Water, Jobs, and Health
Fracking in the Lake Erie watershed.
In a State Senate hearing held in Erie in May, and in an Erie Reader column, Sen. Sean Wiley called for a moratorium on hydraulic fracturing (fracking) in Pennsylvania's Lake Erie watershed. Sen. Wiley's moratorium deserves our applause and support.
Here is why.
Our part of the Lake Erie watershed has largely unspoiled natural beauty, high quality water in many of its streams and creeks, and extensive wildlife that its lands and waters support: fish, fowl, and mammalian. This environment is a critical part of the quality of life for residents in the region. We enjoy these unique natural resources by boating, fishing, and swimming in the watershed's waters – as well as hunting and watching the wildlife they attract.
They also draw substantial numbers of visitors and tourist dollars to northwestern Pennsylvania. Presque Isle is Pennsylvania's most visited state park, attracting 4 million visitors in 2015. The Great Lakes Commission reports that the Lake Erie coastal region's harbors and marinas support a $71 million annual recreational boating industry. The region's growing steelhead fishery attracts over 200,000 angler trips to the region each year; collectively these anglers spend $10 million in the area and engage in $6 million in value-added activity in Erie County. This and several other key fisheries focus on the county's many streams draining into Lake Erie.
But the region's quality of life and water-oriented tourism – and the natural environment that supports them – are threatened by fracking for natural gas, which poses unacceptable risks to public health and the environment in the Lake Erie watershed.
Fracking uses enormous amounts of water. Frackers currently obtain water by withdrawing it from surface water – the cheapest and easiest source – or from ground water.
One well requires between 3 and 5 million gallons of water. To keep the wells open, each well is fracked multiple times. Pennsylvania uses about 8 to 10 million gallons of water per day in fracking operations in the Marcellus shale region.
To place this water use in perspective, State College, with a population 67,000, uses 5 million gallons daily. So one frack of one well uses about the same amount of water as that town does in one day.
Because all the streams and creeks in Pennsylvania's portion of the Lake Erie watershed are shallow, significant water withdrawals to support fracking – whether from surface or ground water – will reduce stream flows. In the warmer months, lower stream flows will result in higher water temperatures and this will negatively impact stream wildlife, especially cold water fish species.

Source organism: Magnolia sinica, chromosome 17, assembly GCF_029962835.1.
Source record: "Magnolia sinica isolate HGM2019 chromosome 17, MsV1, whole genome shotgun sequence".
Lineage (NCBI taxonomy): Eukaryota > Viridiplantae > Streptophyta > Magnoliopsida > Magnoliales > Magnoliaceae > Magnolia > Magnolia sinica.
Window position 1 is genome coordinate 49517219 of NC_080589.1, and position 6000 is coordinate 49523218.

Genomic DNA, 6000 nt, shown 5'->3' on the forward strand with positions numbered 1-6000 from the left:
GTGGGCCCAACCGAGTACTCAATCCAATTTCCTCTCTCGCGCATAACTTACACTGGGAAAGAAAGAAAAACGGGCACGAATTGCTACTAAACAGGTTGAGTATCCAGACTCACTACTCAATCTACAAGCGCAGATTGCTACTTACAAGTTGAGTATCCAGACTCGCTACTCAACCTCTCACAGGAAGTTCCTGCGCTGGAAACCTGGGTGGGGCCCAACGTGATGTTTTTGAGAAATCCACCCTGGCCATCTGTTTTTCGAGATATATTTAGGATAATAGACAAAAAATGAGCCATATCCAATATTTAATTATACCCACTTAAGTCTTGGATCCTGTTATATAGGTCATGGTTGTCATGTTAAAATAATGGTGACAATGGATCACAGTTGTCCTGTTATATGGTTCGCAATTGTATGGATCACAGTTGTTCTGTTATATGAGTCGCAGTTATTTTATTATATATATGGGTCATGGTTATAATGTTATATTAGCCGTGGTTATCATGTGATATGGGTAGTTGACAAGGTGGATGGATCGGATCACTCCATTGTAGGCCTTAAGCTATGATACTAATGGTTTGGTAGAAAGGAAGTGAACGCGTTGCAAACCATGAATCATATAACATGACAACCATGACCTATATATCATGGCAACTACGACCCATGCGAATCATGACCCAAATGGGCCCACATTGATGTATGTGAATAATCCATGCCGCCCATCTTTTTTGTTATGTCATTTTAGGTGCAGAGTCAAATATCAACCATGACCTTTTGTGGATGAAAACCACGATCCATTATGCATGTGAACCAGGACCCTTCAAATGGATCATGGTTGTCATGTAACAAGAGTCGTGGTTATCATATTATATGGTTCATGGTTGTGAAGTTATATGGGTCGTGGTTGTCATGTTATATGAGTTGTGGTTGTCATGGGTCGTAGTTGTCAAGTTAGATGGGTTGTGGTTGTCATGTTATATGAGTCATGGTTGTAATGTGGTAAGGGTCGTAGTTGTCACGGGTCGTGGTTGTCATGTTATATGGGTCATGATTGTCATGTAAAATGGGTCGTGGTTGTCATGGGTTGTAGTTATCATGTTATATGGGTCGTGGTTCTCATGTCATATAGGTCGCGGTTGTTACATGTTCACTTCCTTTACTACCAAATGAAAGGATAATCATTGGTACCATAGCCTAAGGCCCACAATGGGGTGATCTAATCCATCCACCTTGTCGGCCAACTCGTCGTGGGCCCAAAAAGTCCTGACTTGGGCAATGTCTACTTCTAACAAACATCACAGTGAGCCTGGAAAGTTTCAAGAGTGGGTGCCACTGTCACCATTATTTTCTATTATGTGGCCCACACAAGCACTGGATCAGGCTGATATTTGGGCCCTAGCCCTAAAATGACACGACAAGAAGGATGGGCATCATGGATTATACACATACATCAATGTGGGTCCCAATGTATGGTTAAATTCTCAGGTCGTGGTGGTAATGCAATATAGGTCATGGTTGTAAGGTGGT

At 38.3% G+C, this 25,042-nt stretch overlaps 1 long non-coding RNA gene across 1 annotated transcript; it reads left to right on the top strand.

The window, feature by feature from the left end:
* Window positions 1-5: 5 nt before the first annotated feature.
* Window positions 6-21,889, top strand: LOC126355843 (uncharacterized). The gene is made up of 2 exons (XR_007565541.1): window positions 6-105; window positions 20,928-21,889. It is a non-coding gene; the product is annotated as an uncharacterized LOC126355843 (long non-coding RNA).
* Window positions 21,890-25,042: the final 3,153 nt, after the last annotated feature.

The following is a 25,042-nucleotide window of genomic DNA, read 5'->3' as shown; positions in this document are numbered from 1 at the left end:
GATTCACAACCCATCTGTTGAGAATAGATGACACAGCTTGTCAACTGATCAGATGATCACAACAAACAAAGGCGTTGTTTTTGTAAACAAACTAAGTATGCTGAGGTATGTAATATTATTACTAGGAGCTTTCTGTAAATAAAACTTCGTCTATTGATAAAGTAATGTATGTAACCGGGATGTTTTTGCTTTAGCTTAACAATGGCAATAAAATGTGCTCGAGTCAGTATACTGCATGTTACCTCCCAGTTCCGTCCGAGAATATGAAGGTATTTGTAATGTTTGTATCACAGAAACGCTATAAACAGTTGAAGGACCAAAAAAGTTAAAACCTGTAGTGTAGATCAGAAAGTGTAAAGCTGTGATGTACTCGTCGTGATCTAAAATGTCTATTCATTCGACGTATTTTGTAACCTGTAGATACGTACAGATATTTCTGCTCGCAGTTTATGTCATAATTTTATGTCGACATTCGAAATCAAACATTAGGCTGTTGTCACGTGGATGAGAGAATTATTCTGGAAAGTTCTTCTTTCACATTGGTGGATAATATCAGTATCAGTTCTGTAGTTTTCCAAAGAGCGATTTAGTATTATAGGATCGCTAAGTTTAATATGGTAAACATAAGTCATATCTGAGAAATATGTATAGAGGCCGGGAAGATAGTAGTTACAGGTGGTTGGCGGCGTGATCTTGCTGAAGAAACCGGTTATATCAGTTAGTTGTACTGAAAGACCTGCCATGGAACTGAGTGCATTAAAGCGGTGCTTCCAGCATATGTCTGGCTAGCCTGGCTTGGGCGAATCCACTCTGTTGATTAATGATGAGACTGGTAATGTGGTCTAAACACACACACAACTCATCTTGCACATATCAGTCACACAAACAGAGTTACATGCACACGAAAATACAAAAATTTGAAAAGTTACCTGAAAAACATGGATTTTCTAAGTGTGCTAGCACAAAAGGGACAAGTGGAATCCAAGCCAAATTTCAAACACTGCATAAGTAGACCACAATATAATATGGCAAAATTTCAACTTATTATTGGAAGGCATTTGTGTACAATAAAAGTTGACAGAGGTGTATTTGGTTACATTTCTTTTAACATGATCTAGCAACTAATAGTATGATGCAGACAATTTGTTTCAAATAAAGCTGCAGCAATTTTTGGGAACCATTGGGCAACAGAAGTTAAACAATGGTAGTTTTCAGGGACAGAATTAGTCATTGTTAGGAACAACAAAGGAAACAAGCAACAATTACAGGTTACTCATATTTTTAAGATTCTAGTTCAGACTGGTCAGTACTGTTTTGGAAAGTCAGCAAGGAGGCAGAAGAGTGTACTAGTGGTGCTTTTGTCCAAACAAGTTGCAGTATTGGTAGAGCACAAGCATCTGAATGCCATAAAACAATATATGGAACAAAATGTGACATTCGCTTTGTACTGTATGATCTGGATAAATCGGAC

Other stream impacts are low stream flows during spawning season and sedimentation due to runoff from the construction of well pads and access roads. Heavy sedimentation will change stream habitat and impact aquatic life; for example, by burying fish gravel spawning beds in mud.
More significant are the risks posed by frack fluid employed to make frack water flow more easily. Most frack fluids contain toxins and carcinogens such as benzene and toluene, and approximately 40 to 50 percent of the fracking water contaminated by these chemicals stays in the ground. The rest flows back out with the natural gas. This flow-back water is also contaminated by materials in the rock formations through which it flows – heavy metals, some of which are radioactive, such as strontium, barium, and radium – and heavy concentrations of salts. If it were not exempted from the Clean Water and the Resource Conservation and Recovery Acts, this flow-back water would be legally categorized as toxic waste.
Fracking, unfortunately, has led to the contamination of surface and ground water, including water wells and aquifers with methane, carcinogens, and toxins, among others. Hydraulic fracturing, therefore, poses significant public health risks through the pollution of drinking water by toxins and carcinogens in the frack fluid, and those chemicals, plus heavy metals and salts, in the flow-back water. This contamination also threatens the water quality of streams and creeks, and the wildlife and fisheries dependent upon them.
Further, these pollutants and the sediments released by clearing foliage and construction of fracking-related infrastructure will flow downstream into Lake Erie. This will further damage the Lake's waters which are already suffering from expanding toxic algal blooms and a dead zone so oxygen-deprived that it does not support most aquatic life.
Sen. Wiley's proposed moratorium seeks to head off the threats posed by fracking and protect the region's water quality, environment – and hundreds of businesses and thousands of jobs based upon them – along with our public health and quality of life. For these reasons, the Pennsylvania Chapter of the Sierra Club supports the Senator's moratorium on fracking in the Lake Erie watershed.
John Rossi is the Conservation Chair of the Lake Erie Group of the Pennsylvania Chapter of the Sierra Club. He fishes and kayaks in Lake Erie and its watershed. He can be reached at firstname.lastname@example.org.